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What is Wilder getting at when he says that the future is easy to predict--it's the...

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zelda9496 | Student, College Freshman | eNotes Newbie

Posted April 1, 2007 at 11:52 PM via web

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What is Wilder getting at when he says that the future is easy to predict--it's the past that's difficult to interpret?

I think he is saying that it is easy to say what can possibly come in the future, because it has not happened yet, but it is hard to understand why things happened in the past, because humans made choices to start wars and such. Meaning there are too many variables to make saying why something happened in the past. Am I on the right track.

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gbeatty | College Teacher | (Level 1) Educator Emeritus

Posted April 11, 2007 at 9:49 AM (Answer #1)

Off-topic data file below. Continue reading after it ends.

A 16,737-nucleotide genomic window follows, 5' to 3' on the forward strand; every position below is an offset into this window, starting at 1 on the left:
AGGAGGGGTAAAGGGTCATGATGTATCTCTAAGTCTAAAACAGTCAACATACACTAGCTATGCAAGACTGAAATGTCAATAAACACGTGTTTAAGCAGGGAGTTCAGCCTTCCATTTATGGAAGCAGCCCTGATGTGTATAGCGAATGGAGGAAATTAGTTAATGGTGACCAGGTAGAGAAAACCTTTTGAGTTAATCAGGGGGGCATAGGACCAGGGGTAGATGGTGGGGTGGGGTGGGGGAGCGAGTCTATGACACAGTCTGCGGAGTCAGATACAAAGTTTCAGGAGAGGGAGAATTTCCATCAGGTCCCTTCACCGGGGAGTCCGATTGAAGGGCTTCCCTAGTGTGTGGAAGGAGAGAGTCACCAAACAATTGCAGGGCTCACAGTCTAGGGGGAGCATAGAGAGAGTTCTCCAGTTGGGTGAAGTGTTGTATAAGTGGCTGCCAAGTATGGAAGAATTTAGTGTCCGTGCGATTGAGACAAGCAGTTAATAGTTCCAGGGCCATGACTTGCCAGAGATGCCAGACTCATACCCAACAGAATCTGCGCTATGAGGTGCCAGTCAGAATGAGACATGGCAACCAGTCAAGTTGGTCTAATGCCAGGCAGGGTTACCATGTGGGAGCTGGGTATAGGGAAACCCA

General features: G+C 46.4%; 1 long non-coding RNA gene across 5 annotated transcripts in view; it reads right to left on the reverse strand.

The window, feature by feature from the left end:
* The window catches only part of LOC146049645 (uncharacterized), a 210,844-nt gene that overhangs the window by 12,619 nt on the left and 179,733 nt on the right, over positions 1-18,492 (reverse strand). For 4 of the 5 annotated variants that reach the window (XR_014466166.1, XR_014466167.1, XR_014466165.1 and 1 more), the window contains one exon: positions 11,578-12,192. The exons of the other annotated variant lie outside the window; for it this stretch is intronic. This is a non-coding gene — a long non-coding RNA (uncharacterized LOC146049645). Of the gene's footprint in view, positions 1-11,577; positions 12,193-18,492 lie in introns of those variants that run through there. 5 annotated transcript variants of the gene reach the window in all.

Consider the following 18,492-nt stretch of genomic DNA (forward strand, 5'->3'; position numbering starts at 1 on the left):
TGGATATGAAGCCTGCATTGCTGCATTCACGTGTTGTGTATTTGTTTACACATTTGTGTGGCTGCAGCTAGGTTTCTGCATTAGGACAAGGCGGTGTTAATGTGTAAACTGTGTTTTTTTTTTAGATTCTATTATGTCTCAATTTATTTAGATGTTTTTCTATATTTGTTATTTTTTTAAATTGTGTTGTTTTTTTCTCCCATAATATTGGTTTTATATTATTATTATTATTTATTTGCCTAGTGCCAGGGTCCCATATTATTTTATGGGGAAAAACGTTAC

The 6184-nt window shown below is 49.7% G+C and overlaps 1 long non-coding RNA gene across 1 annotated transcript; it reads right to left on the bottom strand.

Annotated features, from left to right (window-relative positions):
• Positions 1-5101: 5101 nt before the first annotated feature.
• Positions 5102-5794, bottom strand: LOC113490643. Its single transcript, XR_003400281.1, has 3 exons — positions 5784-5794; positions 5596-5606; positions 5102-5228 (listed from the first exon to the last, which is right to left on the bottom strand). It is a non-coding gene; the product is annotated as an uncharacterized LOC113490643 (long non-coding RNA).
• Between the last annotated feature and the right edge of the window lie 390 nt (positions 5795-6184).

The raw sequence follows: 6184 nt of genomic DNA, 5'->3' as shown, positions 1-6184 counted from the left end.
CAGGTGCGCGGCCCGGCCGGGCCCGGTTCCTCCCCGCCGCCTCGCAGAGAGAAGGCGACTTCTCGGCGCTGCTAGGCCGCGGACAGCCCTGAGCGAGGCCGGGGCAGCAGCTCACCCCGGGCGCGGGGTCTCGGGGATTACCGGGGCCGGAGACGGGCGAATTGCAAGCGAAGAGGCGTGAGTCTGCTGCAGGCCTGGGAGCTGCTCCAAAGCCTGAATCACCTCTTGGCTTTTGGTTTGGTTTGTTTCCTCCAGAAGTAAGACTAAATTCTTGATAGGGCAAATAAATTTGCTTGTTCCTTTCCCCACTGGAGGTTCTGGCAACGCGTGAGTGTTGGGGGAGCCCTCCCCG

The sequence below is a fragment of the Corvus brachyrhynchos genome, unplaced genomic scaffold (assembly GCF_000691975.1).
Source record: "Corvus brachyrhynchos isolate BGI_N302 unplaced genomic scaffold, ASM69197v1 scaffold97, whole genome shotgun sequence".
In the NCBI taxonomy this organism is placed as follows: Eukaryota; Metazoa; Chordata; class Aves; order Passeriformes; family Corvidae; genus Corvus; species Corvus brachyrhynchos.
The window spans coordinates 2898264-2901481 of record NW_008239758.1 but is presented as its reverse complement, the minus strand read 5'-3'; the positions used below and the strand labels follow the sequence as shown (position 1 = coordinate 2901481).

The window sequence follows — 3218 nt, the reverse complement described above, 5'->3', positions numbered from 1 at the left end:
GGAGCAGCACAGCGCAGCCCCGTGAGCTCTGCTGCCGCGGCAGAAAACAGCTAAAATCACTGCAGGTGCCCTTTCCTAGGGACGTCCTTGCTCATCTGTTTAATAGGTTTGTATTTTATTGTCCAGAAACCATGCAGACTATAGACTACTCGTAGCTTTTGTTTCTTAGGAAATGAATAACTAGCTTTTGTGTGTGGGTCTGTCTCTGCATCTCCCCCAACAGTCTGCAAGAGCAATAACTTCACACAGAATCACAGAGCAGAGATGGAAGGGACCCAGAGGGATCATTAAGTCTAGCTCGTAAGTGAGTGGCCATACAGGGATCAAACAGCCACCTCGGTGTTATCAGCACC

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Your answer is a good start at making a rational explanation of this line, yes. However, remember that the play is an absurdist comedy, so part of the meaning of the line is that there is no meaning: it is absurd, and the opposite of what is real.

Along with that, though, yes, I'd say you are on a right track. I'd add that the future is largely devoid of emotional connotation, because it hasn't happened yet. All things are possible, and not very real, so it is easy to manipulate them. However, the past is emotionally charged. People care about where we came from, who we are, etc., and that makes it tough to understand, let alone interpret.

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